Francesc

Brent Pedersen

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Jun 19, 2020, 4:01:07 PM6/19/20
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Hi Francesc, thanks for the reply. I'm slowly working on this and have
encountered a couple of questions.
I am writing a wrapper blosc2 for the nim language.

For just blosc2_contexts, I can see how to get the size of a
compressed block and set my output size accordingly:
https://github.com/brentp/blosc2-nim/blob/2efd19807cb52f71280c7d9ffa345c87e489101b/src/blosc2.nim#L302

however, I don't see how to get the uncompressed size if my data is in
chunk_i within a (frame-backed) schunk. I see that given a
frame-backed schunk,
I can't access schunk->data directly. Is there an API function or
example I am missing?

thanks,
-Brent
> To view this discussion on the web visit https://groups.google.com/d/msgid/blosc/CAFrp1vr1nfvNd%3D%3DRBTbh9rTJyCTR1SaNd6_iFNW6kvd%2BYx25QQ%40mail.gmail.com.

Brent Pedersen

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Jun 29, 2020, 11:59:44 AM6/29/20
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Hi again, I'd appreciate any help on this. Thank you.

Francesc Alted

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Jun 29, 2020, 1:46:10 PM6/29/20
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Hi Brent,

On Fri, May 15, 2020 at 12:01 AM Brent Pedersen <bped...@gmail.com> wrote:
Hi Francesc, thanks for the reply.
Re caterva, does hit support a container with for example a uint64
col, and a mix of int32 and float32 columns? The examples I see are
all for the same data-type. I wasn't sure if it's actually like a
column store, or if it's compressing the (homogeneous) N-D array as
continuous data.

Well, actually Caterva is type agnostic, so you just declare a container having items of a certain size.  This size can be either for homogeneous or heterogeneous data (e.g. 8 bytes can be interpreted as either 1 double, or 1 int32 + 1 float32).  Then, by using [caterva_array_get_slice_buffer](https://github.com/Blosc/Caterva/blob/master/caterva/caterva.h#L449-L463), you can retrieve slices and interpret the buffer as you wish.  Such a type-agnostic feature is by design and allows Caterva to be much simpler and efficient.
 

My main use-case is query-by-position and the position data (uint64)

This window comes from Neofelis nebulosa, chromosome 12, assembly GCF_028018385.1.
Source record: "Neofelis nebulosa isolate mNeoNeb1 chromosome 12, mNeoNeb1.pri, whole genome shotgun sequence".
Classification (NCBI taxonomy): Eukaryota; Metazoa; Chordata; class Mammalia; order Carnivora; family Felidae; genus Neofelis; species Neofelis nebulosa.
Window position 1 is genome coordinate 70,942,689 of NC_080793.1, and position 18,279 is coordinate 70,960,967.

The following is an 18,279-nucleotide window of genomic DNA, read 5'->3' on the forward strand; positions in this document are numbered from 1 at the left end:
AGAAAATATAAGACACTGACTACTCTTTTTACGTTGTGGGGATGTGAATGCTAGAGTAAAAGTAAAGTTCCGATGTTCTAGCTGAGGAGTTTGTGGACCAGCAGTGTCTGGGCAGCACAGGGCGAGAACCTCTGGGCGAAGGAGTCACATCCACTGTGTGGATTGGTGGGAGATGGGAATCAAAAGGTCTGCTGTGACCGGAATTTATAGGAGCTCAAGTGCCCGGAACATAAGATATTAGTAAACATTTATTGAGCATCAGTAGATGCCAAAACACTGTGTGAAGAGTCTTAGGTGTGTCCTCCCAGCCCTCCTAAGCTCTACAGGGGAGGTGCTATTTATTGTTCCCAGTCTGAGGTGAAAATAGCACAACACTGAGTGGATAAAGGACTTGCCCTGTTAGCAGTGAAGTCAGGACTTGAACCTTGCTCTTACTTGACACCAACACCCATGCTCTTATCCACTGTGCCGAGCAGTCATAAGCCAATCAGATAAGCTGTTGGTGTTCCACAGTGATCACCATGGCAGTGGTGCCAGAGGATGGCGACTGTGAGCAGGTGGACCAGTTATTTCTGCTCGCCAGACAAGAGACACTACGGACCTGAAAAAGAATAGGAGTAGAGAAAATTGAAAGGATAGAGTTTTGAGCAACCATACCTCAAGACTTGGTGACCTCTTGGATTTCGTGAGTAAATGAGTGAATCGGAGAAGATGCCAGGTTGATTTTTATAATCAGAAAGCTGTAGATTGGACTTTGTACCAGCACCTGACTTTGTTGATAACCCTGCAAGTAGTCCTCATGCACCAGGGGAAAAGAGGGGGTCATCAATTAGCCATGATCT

is sparse, so i'll need to do binary search to find the index. Then
use that
index in the other float32/int32 "columns". So maybe I could store
position as a blosc2 frame, and then have a caterva structure for the
float32s and one for
the int32s?

Sounds reasonable to me, or as said above, if you are always interested in retrieving the float32 and int32 fields in one go, you can store items of size 8 and then map them as an array of structs once retrieved.  Another approach is to create a large dataset with your float32/int32 columns in the 'interesting' uint64 positions and fill with zeros all the rest.  Compression will get rid of the zeros quite efficiently.  This way you can avoid the binary search step.  Of course, this will only be feasible for a range of position data that is 'reasonably' large (i.e. something that does not exceed some tens of billions, depending on your hardware).

Hope this helps,

Francesc
 

Francesc Alted

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Jun 29, 2020, 1:46:51 PM6/29/20
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Thanks for the remainder.  I did read your message before and I forgot to reply.

Brent Pedersen

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Jun 29, 2020, 2:21:03 PM6/29/20
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Hi Francesc,
I have been top-posting (shame on me). So my latest question was actually:

Francesc Alted

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Jun 29, 2020, 2:41:58 PM6/29/20
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Ups, stupid of me.

If I understand you correctly, you can use `blosc_cbuffer_sizes()` for getting the uncompressed size.  This is `nbytes` in the docstrings:


Of course, you need first to access the chunk from the frame via [blosc2_schunk_get_chunk](https://github.com/Blosc/c-blosc2/blob/master/blosc/blosc2.h#L964-L982).

Does this help?
Francesc

 

thanks,

-Brent

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Brent Pedersen

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Jul 7, 2020, 11:45:21 AM7/7/20
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On Mon, Jun 29, 2020 at 12:42 PM Francesc Alted <fal...@gmail.com> wrote:
>
> Ups, stupid of me.
>
> On Mon, Jun 29, 2020 at 8:21 PM Brent Pedersen <bped...@gmail.com> wrote:
>>
>> Hi Francesc,
>> I have been top-posting (shame on me). So my latest question was actually:
>>
>> For just blosc2_contexts, I can see how to get the size of a
>> compressed block and set my output size accordingly: